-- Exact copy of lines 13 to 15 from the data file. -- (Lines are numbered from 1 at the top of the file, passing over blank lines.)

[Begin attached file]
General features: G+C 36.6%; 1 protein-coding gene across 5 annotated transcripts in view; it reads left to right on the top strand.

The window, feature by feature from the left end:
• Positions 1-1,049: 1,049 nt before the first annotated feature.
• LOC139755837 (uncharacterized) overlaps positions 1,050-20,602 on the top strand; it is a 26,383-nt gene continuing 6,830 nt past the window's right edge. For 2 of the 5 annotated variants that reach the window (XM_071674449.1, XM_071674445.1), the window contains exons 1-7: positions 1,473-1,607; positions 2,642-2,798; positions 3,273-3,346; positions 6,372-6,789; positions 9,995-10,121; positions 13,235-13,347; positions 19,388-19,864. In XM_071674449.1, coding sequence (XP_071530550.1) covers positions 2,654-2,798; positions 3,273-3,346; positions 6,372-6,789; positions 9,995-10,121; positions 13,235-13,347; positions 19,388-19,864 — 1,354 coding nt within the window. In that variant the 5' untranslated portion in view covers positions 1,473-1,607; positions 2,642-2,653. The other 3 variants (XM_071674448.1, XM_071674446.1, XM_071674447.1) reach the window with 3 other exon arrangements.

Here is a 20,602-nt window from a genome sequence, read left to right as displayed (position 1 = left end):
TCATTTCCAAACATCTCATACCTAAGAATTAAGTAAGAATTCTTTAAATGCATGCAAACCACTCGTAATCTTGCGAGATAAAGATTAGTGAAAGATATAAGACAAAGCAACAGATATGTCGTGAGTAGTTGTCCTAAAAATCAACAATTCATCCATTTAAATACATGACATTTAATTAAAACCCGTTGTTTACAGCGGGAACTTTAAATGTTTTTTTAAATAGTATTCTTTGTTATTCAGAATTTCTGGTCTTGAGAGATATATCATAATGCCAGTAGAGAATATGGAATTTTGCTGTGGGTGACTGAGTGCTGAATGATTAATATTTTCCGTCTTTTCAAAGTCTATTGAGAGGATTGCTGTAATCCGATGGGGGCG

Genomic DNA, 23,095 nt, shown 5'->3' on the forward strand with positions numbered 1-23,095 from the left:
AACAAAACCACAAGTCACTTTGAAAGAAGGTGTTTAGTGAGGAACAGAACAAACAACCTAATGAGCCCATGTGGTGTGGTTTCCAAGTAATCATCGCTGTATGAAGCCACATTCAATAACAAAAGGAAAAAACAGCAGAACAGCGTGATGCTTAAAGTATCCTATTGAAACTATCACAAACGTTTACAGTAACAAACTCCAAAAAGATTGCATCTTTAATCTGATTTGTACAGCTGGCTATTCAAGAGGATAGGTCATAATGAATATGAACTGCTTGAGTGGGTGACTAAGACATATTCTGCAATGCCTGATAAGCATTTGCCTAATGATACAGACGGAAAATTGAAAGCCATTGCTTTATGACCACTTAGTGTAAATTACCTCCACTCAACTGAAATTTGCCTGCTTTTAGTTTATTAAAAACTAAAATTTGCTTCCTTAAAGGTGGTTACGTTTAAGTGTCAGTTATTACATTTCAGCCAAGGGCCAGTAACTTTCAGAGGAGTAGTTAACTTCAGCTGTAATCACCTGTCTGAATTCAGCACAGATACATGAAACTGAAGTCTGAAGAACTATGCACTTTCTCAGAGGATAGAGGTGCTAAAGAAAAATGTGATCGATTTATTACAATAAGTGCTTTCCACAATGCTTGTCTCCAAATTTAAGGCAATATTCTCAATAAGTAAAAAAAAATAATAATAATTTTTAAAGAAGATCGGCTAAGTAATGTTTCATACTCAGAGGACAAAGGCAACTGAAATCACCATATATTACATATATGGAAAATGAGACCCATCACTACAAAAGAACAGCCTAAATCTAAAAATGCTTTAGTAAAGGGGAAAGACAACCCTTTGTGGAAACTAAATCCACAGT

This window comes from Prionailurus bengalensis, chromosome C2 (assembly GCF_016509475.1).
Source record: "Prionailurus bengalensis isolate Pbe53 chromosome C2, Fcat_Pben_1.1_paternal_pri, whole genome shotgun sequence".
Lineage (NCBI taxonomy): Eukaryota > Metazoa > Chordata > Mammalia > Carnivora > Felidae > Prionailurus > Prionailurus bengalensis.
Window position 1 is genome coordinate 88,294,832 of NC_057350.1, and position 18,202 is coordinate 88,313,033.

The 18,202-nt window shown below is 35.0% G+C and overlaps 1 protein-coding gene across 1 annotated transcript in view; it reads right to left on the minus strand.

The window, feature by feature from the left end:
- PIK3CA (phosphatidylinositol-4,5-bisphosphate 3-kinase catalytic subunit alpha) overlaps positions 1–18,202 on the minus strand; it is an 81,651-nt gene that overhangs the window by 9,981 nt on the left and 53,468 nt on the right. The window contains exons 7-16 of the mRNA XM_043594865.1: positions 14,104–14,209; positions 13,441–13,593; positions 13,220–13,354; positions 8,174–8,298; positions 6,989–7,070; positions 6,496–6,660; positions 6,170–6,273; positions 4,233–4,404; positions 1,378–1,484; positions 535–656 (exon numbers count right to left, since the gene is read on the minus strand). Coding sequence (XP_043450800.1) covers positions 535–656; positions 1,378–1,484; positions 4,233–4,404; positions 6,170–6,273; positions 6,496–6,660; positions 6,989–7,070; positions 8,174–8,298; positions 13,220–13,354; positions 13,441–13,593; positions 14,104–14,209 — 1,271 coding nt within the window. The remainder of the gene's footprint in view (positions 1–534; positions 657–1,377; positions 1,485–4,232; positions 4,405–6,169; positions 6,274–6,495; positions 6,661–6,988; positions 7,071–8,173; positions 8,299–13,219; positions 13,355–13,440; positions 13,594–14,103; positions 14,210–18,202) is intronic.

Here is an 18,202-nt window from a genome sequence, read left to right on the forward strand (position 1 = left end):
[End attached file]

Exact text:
The 18,202-nt window shown below is 35.0% G+C and overlaps 1 protein-coding gene across 1 annotated transcript in view; it reads right to left on the minus strand.

The window, feature by feature from the left end:
- PIK3CA (phosphatidylinositol-4,5-bisphosphate 3-kinase catalytic subunit alpha) overlaps positions 1–18,202 on the minus strand; it is an 81,651-nt gene that overhangs the window by 9,981 nt on the left and 53,468 nt on the right. The window contains exons 7-16 of the mRNA XM_043594865.1: positions 14,104–14,209; positions 13,441–13,593; positions 13,220–13,354; positions 8,174–8,298; positions 6,989–7,070; positions 6,496–6,660; positions 6,170–6,273; positions 4,233–4,404; positions 1,378–1,484; positions 535–656 (exon numbers count right to left, since the gene is read on the minus strand). Coding sequence (XP_043450800.1) covers positions 535–656; positions 1,378–1,484; positions 4,233–4,404; positions 6,170–6,273; positions 6,496–6,660; positions 6,989–7,070; positions 8,174–8,298; positions 13,220–13,354; positions 13,441–13,593; positions 14,104–14,209 — 1,271 coding nt within the window. The remainder of the gene's footprint in view (positions 1–534; positions 657–1,377; positions 1,485–4,232; positions 4,405–6,169; positions 6,274–6,495; positions 6,661–6,988; positions 7,071–8,173; positions 8,299–13,219; positions 13,355–13,440; positions 13,594–14,103; positions 14,210–18,202) is intronic.